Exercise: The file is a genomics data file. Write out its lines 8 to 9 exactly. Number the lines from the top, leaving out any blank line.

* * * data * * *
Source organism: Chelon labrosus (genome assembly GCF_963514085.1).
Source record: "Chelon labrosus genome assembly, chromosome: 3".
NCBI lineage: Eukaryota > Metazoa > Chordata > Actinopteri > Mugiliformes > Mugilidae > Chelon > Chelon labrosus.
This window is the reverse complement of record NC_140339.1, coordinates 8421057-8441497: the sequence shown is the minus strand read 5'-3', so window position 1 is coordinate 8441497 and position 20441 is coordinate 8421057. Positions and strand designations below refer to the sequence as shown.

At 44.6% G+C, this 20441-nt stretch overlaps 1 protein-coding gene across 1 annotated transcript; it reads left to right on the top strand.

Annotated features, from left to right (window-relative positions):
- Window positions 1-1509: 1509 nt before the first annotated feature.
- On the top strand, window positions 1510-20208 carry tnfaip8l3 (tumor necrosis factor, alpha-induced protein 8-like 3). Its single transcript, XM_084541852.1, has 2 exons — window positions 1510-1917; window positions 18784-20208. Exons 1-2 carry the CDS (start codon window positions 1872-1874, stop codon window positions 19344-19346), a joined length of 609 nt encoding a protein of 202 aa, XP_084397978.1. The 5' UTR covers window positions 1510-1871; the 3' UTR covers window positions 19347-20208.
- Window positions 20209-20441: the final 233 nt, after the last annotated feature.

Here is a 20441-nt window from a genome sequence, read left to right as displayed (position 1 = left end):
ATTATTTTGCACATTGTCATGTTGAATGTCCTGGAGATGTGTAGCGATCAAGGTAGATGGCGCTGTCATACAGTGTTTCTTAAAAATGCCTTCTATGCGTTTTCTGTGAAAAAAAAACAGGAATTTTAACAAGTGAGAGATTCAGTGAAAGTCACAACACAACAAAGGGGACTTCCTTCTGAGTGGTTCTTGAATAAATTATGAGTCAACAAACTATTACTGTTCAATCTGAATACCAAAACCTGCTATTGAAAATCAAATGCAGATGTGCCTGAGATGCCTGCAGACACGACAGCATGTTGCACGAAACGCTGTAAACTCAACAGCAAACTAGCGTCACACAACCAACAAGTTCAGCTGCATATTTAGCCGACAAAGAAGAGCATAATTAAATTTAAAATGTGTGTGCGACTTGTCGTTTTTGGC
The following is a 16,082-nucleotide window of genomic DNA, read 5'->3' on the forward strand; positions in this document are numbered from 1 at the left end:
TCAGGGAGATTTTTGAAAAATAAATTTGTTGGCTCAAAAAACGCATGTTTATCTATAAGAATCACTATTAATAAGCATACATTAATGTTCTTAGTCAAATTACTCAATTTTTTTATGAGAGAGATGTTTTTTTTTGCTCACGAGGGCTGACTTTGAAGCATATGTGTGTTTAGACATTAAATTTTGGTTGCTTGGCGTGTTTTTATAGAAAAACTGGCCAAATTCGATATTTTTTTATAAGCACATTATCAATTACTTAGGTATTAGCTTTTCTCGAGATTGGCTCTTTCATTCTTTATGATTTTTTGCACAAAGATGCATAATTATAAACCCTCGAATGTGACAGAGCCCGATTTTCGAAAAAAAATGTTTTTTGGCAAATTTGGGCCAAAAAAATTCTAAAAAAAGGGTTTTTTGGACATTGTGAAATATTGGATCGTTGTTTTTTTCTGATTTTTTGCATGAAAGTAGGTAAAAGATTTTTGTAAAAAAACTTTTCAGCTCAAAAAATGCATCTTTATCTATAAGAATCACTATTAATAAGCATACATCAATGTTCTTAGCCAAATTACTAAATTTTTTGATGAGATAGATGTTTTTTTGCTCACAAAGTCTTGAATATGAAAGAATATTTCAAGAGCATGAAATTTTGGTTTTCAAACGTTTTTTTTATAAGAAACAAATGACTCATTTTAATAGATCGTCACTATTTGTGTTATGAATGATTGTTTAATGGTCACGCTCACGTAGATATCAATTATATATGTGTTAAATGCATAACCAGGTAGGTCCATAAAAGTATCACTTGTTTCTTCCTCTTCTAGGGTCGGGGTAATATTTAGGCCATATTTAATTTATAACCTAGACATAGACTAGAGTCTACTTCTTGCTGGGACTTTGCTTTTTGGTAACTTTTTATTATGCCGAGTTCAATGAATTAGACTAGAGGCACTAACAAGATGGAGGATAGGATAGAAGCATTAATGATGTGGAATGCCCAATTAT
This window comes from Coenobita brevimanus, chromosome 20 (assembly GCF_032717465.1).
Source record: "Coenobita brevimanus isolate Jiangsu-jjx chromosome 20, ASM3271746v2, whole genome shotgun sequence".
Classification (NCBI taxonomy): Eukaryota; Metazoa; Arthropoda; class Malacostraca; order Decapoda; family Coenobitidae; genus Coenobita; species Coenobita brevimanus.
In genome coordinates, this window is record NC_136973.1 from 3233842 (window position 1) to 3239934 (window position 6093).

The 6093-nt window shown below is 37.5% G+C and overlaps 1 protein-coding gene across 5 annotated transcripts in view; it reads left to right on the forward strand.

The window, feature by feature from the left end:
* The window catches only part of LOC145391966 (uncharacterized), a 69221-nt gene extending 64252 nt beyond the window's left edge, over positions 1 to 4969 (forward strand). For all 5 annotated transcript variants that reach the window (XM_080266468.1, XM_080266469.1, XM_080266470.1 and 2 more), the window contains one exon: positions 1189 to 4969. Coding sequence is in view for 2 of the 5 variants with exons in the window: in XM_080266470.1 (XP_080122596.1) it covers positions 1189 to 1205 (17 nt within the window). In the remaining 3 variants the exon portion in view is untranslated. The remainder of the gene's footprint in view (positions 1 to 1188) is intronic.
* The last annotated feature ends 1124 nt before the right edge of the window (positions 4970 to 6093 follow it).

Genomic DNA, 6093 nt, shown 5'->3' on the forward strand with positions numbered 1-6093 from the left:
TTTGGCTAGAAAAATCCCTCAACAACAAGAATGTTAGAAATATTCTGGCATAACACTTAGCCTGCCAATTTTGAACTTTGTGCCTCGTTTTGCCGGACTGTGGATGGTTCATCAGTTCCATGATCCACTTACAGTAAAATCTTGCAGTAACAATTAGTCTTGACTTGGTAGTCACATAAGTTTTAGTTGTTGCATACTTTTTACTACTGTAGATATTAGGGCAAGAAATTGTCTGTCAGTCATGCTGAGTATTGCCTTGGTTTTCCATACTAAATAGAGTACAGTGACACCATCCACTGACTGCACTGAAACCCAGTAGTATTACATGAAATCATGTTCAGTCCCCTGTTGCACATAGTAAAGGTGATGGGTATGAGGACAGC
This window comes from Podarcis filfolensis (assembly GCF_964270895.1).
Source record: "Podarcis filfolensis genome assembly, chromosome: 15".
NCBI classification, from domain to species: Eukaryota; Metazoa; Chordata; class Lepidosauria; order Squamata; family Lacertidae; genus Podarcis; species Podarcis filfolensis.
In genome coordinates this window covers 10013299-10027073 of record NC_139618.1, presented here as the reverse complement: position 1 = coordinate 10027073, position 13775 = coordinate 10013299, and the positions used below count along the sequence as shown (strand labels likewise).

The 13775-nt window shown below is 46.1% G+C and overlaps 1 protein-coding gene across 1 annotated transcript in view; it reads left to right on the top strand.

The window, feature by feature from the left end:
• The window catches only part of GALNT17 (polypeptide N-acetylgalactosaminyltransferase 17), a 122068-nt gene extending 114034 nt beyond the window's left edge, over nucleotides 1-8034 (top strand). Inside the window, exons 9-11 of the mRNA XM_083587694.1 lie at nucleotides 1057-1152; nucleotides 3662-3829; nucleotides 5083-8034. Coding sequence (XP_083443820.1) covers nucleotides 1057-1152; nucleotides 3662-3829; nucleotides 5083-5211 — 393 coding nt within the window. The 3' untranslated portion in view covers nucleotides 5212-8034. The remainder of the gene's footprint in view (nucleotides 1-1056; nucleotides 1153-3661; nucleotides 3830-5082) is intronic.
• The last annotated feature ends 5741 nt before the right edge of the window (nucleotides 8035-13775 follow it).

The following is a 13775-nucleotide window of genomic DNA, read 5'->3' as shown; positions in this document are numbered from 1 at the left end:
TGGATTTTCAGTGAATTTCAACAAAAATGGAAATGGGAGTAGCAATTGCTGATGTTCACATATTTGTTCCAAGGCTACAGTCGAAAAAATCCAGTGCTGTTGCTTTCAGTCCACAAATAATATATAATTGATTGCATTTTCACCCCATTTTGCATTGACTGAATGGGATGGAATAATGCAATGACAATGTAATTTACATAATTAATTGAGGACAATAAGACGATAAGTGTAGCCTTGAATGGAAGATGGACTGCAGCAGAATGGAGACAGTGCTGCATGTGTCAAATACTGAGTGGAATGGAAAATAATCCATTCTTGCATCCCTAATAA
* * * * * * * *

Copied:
- On the top strand, window positions 1510-20208 carry tnfaip8l3 (tumor necrosis factor, alpha-induced protein 8-like 3). Its single transcript, XM_084541852.1, has 2 exons — window positions 1510-1917; window positions 18784-20208. Exons 1-2 carry the CDS (start codon window positions 1872-1874, stop codon window positions 19344-19346), a joined length of 609 nt encoding a protein of 202 aa, XP_084397978.1. The 5' UTR covers window positions 1510-1871; the 3' UTR covers window positions 19347-20208.
- Window positions 20209-20441: the final 233 nt, after the last annotated feature.